# svds

Find singular values and vectors

## Syntax

`s = svds(A)s = svds(A,k)s = svds(A,k,sigma)s = svds(A,k,'L')s = svds(A,k,sigma,options)[U,S,V] = svds(A,...)[U,S,V,flag] = svds(A,...)`

## Description

`s = svds(A)` computes the six largest singular values and associated singular vectors of matrix `A`. If `A` is `m`-by-`n`, `svds(A)` manipulates eigenvalues and vectors returned by `eigs(B)`, where `B = [sparse(m,m) A; A' sparse(n,n)]`, to find a few singular values and vectors of `A`. The positive eigenvalues of the symmetric matrix `B` are the same as the singular values of `A`.

`s = svds(A,k)` computes the `k` largest singular values and associated singular vectors of matrix `A`.

`s = svds(A,k,sigma)` computes the `k` singular values closest to the scalar shift sigma. For example, ```s = svds```(`A,k,0`) computes the `k` smallest singular values and associated singular vectors.

`s = svds(A,k,'L')` computes the `k` largest singular values (the default).

`s = svds(A,k,sigma,options)` sets some parameters (see `eigs`):

Option Structure Fields and Descriptions

Field name

Parameter

Default

`options.tol`

Convergence tolerance: `norm(AV-US,1)<=tol*norm(A,1)`

`1e-10`

`options.maxit`

Maximum number of iterations

`300`

`options.disp`

Number of values displayed each iteration

`0`

`svds` checks the accuracy of the computed singular vectors. If the vectors are not accurate enough, then `svds` returns fewer singular values than requested. To obtain the requested number of singular values, try decreasing the error tolerance in the options structure.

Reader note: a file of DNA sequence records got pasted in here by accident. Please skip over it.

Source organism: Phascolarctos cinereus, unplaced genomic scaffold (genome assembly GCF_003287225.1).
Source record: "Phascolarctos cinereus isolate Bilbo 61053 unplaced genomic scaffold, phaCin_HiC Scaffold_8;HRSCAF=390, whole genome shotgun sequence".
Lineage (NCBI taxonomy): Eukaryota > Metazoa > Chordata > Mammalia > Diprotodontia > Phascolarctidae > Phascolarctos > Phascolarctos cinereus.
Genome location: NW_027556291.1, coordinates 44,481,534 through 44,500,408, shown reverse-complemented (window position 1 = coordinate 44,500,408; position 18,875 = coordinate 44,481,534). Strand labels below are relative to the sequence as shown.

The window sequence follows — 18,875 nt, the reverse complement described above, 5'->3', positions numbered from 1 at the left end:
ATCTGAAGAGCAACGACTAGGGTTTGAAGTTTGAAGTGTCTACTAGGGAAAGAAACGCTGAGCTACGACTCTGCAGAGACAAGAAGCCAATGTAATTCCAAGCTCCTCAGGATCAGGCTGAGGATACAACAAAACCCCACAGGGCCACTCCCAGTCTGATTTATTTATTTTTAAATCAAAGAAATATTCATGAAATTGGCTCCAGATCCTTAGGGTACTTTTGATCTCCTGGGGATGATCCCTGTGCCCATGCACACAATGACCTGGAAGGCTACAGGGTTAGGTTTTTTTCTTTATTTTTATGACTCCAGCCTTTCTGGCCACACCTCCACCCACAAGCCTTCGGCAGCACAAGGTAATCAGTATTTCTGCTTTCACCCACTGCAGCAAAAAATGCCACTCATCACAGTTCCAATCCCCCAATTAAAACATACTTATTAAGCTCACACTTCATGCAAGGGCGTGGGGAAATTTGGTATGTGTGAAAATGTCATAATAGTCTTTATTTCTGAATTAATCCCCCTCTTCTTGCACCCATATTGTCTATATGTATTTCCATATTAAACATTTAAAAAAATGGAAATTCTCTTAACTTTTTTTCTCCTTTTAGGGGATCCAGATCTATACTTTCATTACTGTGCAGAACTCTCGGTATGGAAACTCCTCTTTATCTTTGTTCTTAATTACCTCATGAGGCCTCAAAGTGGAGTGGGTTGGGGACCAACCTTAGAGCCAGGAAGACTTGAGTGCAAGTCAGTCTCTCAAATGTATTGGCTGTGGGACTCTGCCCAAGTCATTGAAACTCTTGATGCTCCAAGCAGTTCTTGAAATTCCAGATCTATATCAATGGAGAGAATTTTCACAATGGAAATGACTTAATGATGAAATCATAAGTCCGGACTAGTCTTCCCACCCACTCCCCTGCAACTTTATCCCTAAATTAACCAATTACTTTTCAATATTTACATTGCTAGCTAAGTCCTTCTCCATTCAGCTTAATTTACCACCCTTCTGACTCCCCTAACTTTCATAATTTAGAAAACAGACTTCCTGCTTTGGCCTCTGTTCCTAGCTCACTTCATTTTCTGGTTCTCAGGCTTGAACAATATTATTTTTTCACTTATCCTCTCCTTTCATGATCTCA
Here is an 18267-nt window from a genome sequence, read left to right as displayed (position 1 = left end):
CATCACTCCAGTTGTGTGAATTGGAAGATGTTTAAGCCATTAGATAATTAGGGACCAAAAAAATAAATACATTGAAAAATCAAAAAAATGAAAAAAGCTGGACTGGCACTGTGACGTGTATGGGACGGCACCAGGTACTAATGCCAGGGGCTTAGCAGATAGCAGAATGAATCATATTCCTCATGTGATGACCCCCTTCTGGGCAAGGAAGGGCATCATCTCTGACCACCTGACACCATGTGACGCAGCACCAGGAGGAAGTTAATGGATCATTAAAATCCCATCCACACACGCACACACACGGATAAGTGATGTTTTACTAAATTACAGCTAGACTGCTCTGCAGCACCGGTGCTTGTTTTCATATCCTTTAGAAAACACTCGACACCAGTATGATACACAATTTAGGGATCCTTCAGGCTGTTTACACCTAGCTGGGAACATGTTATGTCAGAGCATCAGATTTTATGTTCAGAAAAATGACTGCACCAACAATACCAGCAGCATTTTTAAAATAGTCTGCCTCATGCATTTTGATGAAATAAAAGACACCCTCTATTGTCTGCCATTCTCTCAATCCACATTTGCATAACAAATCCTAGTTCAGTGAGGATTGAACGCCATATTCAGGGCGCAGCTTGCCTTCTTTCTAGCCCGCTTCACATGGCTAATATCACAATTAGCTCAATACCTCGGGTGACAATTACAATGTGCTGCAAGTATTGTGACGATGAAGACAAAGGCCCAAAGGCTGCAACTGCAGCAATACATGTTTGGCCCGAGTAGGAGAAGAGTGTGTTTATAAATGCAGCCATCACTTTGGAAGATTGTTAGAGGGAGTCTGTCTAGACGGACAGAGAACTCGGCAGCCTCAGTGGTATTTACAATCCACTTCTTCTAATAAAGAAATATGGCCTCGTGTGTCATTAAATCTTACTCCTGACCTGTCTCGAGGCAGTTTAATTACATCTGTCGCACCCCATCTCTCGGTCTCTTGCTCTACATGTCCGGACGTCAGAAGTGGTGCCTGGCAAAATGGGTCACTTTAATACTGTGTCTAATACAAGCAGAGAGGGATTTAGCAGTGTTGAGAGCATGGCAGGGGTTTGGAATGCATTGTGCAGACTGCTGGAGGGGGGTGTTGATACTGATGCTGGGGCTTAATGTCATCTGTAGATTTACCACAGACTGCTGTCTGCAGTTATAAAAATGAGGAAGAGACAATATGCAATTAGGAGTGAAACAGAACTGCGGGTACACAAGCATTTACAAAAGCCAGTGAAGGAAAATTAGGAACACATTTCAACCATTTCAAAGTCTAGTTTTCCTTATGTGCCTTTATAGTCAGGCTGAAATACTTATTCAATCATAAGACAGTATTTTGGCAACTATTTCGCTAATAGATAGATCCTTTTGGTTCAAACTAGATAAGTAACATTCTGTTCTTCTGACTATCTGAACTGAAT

`[U,S,V] = svds(A,...)` returns three output arguments, and if `A` is `m`-by-`n`:

• `U` is `m`-by-`k` with orthonormal columns

• `S` is `k`-by-`k` diagonal

• `V` is `n`-by-`k` with orthonormal columns

• `U*S*V'` is the closest rank `k` approximation to `A`

`[U,S,V,flag] = svds(A,...)` returns a convergence flag. If `eigs` converged, then ```norm(A*V-U*S,1) <= tol*norm(A,1)``` and `flag` is `0`. If `eigs` did not converge, then `flag` is `1`.

 Note   `svds` is best used to find a few singular values of a large, sparse matrix. To find all the singular values of such a matrix, `svd(full(A))` will usually perform better than `svds(A,min(size(A)))`.

## Examples

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### Singular Values of Sparse Matrix

`west0479` is a real 479-by-479 sparse matrix. `svd` calculates all 479 singular values. `svds` picks out only the largest and smallest singular values.

```load west0479 s = svd(full(west0479)); sl = svds(west0479,4); ss = svds(west0479,6,0); ```
```Warning: NORMEST did not converge for 100 iterations with tolerance 1e-06 ```

These plots show some of the singular values of west0479 as computed by `svd` and `svds`.

```subplot(2,1,1) plot(s(1:4),'ks') hold on plot(sl,'k+') hold off title('4 largest singular values of west0479') legend('svd(A)','svds(A,4)') xlim([0.5 4.5]) subplot(2,1,2) plot(s(end-5:end),'ks') hold on plot(ss,'k+') hold off title('6 smallest singular values of west0479') legend('svd(A)','svds(A,6,0)') xlim([0.5 6.5]) ```

The largest singular value of `west0479` can be computed a few different ways:

```svds(west0479,1) max(svd(full(west0479))) norm(full(west0479)) ```
```ans = 3.1895e+05 ans = 3.1895e+05 ans = 3.1895e+05 ```

Or, to estimate the largest singular value:

```normest(west0479) ```
```Warning: NORMEST did not converge for 100 iterations with tolerance 1e-06 ans = 3.1854e+05 ```

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### Algorithms

`svds(A,k)` uses `eigs` to find the `k` largest magnitude eigenvalues and corresponding eigenvectors of `B = [0 A; A' 0]`.

`svds(A,k,0)` uses `eigs` to find the `2k` smallest magnitude eigenvalues and corresponding eigenvectors of `B = [0 A; A' 0]`, and then selects the `k` positive eigenvalues and their eigenvectors.